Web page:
SOLANA BEACH — Solana Beach is likely the next city that will be forced to abandon its at-large voting system and create districts from which council members will be elected.
Attorneys from a Malibu-based law firm sent the city clerk a letter, on behalf of Southwest Voter Registration Education Project, claiming “voting within Solana Beach is racially polarized, resulting in minority vote dilution.”
As such, it violates the California Voting rights Act (CVRA) of 2001, according to the letter, dated Feb. 14.
It goes on to state that the CVRA “disfavors” at-large voting, which allows all registered voters in a city to elect candidates to each open seat, because the system gives a bare majority of voters the ability to control every seat.
According to the letter, voting rights advocates have targeted at-large elections for decades because they often result in vote dilution, which is defined in the letter as “the impairment of minority groups’ ability to elect their preferred candidates or influence the outcome of elections.”
California law does not require that a minority group demonstrates it is sufficiently large and geographically compact enough to create a majority-minority district.
According to the 2010 census, about 2,000 people, or 16 percent of the 12,867 residents living in Solana Beach, were Hispanic or Latino. As of 2016, the city’s estimated population was 13,500, with about 8,750 registered voters.
Solana Beach and Del Mar — the county’s smallest city with approximately 4,100 residents — are among the only cities in San Diego currently planning to hold at-large elections this year.
Those that didn’t already use a by-district system, including the North County cities of Oceanside, Carlsbad and Encinitas, opted to switch during the past two years after receiving similar letters threatening legal action from Kevin Shenkman of Shenkman & Hughes.
He notes that during the past 20 years in Solana Beach there have been no Latino candidates for City Council.
Teré Renteria was elected in the 1990s and served one year in the rotating mayoral position in 1995.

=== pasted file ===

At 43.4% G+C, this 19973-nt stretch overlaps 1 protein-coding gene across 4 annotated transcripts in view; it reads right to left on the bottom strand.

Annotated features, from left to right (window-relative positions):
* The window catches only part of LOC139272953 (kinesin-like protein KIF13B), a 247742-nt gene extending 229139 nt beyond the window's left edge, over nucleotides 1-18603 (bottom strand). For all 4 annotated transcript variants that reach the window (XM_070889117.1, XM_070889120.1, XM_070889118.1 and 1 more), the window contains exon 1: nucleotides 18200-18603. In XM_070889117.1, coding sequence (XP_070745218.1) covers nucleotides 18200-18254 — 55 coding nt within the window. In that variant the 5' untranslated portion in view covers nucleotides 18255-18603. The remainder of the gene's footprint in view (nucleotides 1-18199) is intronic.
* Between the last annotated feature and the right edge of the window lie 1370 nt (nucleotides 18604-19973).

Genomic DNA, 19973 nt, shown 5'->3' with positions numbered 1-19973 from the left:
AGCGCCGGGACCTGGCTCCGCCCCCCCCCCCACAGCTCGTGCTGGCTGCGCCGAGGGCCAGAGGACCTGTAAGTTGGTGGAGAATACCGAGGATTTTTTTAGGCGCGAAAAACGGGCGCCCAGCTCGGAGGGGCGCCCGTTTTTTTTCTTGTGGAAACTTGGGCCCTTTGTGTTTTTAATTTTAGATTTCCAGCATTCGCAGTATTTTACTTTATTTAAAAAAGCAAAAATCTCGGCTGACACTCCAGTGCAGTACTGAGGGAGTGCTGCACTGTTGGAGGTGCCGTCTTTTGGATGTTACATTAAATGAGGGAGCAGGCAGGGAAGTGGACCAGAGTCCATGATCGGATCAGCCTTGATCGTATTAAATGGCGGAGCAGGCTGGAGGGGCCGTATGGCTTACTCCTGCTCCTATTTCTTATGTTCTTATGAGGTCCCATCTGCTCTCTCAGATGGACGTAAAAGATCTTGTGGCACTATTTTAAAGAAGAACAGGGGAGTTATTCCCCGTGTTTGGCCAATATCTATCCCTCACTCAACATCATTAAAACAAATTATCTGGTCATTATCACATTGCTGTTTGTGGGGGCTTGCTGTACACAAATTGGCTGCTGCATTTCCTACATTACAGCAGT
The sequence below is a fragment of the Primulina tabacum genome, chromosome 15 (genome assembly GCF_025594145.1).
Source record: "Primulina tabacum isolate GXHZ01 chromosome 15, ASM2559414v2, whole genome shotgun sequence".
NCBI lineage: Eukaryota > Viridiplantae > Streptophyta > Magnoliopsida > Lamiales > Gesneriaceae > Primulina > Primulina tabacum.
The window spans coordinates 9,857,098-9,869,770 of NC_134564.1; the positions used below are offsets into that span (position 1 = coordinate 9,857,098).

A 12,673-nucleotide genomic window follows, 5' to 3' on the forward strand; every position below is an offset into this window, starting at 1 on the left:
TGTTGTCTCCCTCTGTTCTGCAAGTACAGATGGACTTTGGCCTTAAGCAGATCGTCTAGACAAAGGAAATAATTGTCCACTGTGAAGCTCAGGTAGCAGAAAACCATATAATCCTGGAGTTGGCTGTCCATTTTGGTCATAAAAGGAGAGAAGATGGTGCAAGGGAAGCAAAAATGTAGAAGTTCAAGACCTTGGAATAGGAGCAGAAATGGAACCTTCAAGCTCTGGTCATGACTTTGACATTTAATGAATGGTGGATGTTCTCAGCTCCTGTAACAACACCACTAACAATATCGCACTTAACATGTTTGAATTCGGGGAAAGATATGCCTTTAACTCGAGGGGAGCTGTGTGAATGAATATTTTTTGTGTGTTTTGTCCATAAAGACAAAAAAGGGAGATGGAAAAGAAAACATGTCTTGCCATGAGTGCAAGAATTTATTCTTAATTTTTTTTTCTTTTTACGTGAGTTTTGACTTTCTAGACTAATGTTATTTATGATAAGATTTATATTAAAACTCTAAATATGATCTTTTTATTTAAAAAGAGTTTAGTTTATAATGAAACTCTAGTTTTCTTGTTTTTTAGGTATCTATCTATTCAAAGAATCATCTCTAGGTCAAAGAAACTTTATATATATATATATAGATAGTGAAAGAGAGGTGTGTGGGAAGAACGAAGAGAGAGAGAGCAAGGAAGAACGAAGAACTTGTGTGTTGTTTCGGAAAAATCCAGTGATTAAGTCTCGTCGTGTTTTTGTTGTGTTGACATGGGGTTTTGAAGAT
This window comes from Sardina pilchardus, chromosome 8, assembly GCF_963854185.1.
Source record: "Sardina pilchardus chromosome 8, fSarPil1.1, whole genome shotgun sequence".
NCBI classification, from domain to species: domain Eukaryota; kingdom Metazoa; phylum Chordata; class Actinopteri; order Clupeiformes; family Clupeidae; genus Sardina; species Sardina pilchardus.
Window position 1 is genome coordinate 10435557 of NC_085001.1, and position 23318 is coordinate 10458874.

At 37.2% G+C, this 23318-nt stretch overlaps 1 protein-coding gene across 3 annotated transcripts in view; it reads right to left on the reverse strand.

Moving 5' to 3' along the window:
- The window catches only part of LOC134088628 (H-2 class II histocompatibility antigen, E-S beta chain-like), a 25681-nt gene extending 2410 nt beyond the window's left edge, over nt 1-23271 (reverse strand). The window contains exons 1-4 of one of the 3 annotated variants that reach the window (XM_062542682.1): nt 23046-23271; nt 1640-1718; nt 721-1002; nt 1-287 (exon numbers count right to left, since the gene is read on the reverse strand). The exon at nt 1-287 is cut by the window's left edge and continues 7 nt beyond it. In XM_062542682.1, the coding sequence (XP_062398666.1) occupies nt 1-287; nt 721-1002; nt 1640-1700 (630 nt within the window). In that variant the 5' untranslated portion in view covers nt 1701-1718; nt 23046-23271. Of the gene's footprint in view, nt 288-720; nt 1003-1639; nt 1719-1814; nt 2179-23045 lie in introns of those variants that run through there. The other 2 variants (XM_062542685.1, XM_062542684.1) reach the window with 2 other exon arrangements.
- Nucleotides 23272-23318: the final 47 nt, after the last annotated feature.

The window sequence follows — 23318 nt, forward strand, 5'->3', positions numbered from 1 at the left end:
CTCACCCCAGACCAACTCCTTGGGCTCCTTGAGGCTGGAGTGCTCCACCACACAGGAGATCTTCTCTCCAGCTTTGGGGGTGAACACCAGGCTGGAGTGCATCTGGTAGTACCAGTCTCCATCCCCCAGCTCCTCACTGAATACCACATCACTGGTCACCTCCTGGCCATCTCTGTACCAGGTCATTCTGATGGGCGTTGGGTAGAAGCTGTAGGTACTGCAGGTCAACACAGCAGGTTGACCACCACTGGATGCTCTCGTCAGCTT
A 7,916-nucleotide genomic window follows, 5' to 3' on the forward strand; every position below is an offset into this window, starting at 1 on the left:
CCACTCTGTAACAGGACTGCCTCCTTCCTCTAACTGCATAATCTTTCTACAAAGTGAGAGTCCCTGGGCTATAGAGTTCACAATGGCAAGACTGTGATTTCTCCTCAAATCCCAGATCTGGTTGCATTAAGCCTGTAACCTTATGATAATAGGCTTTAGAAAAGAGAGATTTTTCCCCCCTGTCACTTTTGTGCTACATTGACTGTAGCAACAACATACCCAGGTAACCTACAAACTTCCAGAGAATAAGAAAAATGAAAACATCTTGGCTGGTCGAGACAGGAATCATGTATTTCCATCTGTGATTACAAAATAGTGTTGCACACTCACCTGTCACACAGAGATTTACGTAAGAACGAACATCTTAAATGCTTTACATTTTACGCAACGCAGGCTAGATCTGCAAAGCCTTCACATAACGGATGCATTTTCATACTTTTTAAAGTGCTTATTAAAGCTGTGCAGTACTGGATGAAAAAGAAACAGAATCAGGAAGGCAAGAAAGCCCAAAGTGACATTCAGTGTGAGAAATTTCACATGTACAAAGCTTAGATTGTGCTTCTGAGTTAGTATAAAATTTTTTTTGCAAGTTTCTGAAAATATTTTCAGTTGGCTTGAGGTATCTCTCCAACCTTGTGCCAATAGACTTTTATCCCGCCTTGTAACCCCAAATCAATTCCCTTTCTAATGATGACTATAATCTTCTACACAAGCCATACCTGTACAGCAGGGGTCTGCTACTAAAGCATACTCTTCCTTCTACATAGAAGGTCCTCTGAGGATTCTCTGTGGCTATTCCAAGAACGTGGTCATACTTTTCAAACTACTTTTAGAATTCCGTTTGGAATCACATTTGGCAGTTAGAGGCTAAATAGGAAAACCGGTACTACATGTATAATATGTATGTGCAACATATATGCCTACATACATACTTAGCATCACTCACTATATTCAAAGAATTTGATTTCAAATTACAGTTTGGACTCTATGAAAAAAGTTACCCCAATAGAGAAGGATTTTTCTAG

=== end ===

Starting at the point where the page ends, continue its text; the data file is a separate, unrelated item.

Citing a 1991 Louisiana court case, Shenkman claims in his letter that the absence of Latino candidates is a result of “vote dilution” and not a lack of interest.
Ethnicity may have little to do with it in San Diego’s second smallest city. There have been an equal number of candidates for available seats in three of the last five elections. In fact, the local election was canceled in 2014 and both candidates were appointed.
Shenkman goes on to state that the “total absence of Latinos to run for or be elected to” City Council is “outwardly disturbing” and “fundamentally hostile” toward that population.
“The lack of representation for Latinos has been a long-standing issue for the City of Solana Beach,” he wrote. “Given the historical lack of Latino representation on the Solana Beach City Council in the context of racially polarized elections, we urge Solana Beach to voluntarily change its at-large system.
“Otherwise, on behalf of residents within the jurisdiction, we will be forced to seek judicial relief,” he added, giving the city an April 3 deadline to respond.
Shenkman’s firm successfully sued Palmdale in 2012 for violating the CVRA, costing the city millions of dollars. Most San Diego cities have cited that lawsuit when deciding to change their election procedures.
Most are phasing in the changes.
Solana Beach council members will likely discuss further action at an upcoming meeting. Officials including the city manager and city attorney did not respond to a request for comment or next steps.
Mayor Ginger Marshall said because it is a pending legal issue she could not comment.
A spokesman from La Colonia de Eden Gardens, an organization representing the predominantly Latino neighborhood, also did not respond to a request for comment.